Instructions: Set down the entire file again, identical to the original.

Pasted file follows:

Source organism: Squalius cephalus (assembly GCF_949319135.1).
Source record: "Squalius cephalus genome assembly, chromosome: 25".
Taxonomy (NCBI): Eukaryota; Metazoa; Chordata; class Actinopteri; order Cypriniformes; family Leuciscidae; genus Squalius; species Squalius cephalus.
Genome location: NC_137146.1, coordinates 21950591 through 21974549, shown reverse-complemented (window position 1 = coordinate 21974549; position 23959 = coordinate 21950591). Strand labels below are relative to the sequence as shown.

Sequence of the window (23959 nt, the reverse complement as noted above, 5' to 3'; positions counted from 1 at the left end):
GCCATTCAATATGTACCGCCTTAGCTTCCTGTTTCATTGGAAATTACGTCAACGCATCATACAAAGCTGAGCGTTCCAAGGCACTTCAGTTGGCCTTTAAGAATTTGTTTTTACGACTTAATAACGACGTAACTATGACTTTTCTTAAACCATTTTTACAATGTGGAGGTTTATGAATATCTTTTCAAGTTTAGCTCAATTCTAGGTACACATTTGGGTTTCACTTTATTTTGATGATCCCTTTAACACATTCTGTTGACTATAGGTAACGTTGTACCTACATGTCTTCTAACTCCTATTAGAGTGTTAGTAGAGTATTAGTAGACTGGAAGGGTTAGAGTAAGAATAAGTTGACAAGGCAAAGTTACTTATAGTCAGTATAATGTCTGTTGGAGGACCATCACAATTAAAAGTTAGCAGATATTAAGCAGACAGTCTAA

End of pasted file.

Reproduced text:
Source organism: Squalius cephalus (assembly GCF_949319135.1).
Source record: "Squalius cephalus genome assembly, chromosome: 25".
Taxonomy (NCBI): Eukaryota; Metazoa; Chordata; class Actinopteri; order Cypriniformes; family Leuciscidae; genus Squalius; species Squalius cephalus.
Genome location: NC_137146.1, coordinates 21950591 through 21974549, shown reverse-complemented (window position 1 = coordinate 21974549; position 23959 = coordinate 21950591). Strand labels below are relative to the sequence as shown.

Sequence of the window (23959 nt, the reverse complement as noted above, 5' to 3'; positions counted from 1 at the left end):
GCCATTCAATATGTACCGCCTTAGCTTCCTGTTTCATTGGAAATTACGTCAACGCATCATACAAAGCTGAGCGTTCCAAGGCACTTCAGTTGGCCTTTAAGAATTTGTTTTTACGACTTAATAACGACGTAACTATGACTTTTCTTAAACCATTTTTACAATGTGGAGGTTTATGAATATCTTTTCAAGTTTAGCTCAATTCTAGGTACACATTTGGGTTTCACTTTATTTTGATGATCCCTTTAACACATTCTGTTGACTATAGGTAACGTTGTACCTACATGTCTTCTAACTCCTATTAGAGTGTTAGTAGAGTATTAGTAGACTGGAAGGGTTAGAGTAAGAATAAGTTGACAAGGCAAAGTTACTTATAGTCAGTATAATGTCTGTTGGAGGACCATCACAATTAAAAGTTAGCAGATATTAAGCAGACAGTCTAA